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By Jason Stipp and Robert Johnson, CFA | 09-11-2013 11:00 AM

5 Headwinds on the Recovery

Higher taxes, tight credit, government cutbacks, and more have detracted substantially from U.S. GDP, says Morningstar's Bob Johnson.

Jason Stipp: I'm Jason Stipp for Morningstar. We're now over four years into the economic recovery, an impressive amount of time, but the strength of the recovery itself has failed to impress. So what's holding us back?

Here to offer some insights is Morningstar's Bob Johnson, our director of economic analysis.

Thanks for joining me, Bob.

Bob Johnson: Great to be here today.

Stipp: You have listed several factors that have been holding back the recovery, and you also have some ideas on whether those will continue to be headwinds or whether they might give us a little bit of relief at some point.

The first one is new taxes. We did see taxes go up this year as part of the fiscal cliff dealings. How much have they held us back, and are we going to see any relief on that front?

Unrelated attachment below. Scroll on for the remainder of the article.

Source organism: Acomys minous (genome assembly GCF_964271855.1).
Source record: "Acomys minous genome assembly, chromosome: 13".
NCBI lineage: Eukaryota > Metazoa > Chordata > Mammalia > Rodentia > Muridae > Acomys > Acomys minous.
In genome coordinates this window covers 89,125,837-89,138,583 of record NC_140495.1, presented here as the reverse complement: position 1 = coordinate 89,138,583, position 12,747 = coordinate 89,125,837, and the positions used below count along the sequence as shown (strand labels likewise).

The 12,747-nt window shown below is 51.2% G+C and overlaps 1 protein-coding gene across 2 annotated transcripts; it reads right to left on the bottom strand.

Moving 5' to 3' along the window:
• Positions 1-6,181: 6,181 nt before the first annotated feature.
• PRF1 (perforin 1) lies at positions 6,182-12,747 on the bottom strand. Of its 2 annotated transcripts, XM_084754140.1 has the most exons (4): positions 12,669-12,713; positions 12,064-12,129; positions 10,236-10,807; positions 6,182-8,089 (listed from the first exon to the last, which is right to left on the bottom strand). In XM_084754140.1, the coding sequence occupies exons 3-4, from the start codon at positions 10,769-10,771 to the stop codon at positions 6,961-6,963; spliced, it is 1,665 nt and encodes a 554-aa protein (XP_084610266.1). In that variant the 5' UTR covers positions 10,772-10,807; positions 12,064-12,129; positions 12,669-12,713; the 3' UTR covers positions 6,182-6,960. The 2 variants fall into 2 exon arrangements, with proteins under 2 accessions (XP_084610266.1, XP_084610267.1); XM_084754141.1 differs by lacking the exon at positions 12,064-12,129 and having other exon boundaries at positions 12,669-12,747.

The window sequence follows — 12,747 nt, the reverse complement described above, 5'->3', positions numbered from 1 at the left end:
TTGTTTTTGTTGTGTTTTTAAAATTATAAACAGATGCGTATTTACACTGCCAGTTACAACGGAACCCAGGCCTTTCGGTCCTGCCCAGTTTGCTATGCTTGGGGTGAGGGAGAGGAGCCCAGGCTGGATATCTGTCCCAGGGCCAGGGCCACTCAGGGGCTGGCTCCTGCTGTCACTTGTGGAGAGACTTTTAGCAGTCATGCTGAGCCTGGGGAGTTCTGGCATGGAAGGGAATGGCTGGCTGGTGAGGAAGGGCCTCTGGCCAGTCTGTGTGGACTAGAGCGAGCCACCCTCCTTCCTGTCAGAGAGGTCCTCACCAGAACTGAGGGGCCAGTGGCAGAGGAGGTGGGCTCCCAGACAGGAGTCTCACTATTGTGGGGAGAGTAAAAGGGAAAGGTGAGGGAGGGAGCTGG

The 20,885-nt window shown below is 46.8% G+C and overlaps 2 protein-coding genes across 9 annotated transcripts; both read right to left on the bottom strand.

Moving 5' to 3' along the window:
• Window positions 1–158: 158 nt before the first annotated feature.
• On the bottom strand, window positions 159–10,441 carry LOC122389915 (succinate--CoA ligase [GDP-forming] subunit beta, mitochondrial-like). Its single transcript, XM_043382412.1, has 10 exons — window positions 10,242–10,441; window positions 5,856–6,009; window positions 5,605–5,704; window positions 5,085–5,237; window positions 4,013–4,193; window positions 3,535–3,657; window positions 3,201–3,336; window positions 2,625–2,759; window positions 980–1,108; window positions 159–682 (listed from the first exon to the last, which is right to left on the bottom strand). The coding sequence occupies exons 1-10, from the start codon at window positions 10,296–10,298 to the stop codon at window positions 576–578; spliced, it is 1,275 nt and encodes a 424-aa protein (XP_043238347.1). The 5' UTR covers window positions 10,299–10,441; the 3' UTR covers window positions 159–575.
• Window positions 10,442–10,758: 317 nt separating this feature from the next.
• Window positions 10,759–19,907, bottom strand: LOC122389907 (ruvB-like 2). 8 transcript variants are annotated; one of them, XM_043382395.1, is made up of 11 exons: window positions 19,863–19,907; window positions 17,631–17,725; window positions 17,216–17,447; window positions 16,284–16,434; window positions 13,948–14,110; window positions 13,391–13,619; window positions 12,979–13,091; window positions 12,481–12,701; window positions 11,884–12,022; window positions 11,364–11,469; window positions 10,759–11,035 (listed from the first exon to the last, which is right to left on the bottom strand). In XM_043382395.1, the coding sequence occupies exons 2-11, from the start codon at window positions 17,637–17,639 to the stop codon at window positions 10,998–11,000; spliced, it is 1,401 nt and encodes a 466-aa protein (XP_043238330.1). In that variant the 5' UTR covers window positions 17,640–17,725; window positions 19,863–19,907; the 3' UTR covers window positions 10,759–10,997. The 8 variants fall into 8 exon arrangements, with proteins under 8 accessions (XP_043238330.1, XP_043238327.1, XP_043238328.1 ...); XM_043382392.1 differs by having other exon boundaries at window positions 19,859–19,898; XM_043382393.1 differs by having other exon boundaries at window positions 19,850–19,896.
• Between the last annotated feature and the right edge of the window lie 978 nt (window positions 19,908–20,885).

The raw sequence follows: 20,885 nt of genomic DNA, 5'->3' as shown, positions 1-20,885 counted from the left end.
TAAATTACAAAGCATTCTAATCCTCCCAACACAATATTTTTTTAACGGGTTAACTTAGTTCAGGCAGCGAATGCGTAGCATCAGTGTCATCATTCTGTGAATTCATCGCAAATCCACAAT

Johnson: Between taxes and spending, we probably took over 1%, maybe even 1.5%, off of what GDP growth otherwise would have been. It's a very, very significant number.

The payroll tax alone going up is $110 billion, and that amounts to about a 1% number in terms of personal income. So it's a huge number. Then you've got income taxes, where some withholding [amounts] went up at the beginning of the year. But the real big impact is [going to occur] when people make their estimated taxes, when they write their final check for 2012, and start doing their planning for what they're going to pay for 2013. Some of that's ongoing. And I think that those numbers are still going to be difficult. I think everybody knows and understands the payroll tax. That one is pretty well behind us. We've adapted. I think with the income tax, we might see more of an impact here in the second half, but then if we look forward to 2014, hopefully, that tax penalty is well behind us.

Stipp: So we're not necessarily expecting taxes to go down, but people will get used to the levels where taxes are now and eventually will adjust, and we'll be able to see growth after that.

Johnson: Exactly.

Stipp: Another issue I know that's had an effect perhaps across the economy, but maybe especially in housing, is that credit still remains tight, even though we have the financial crisis pretty far in the rearview mirror at this point.

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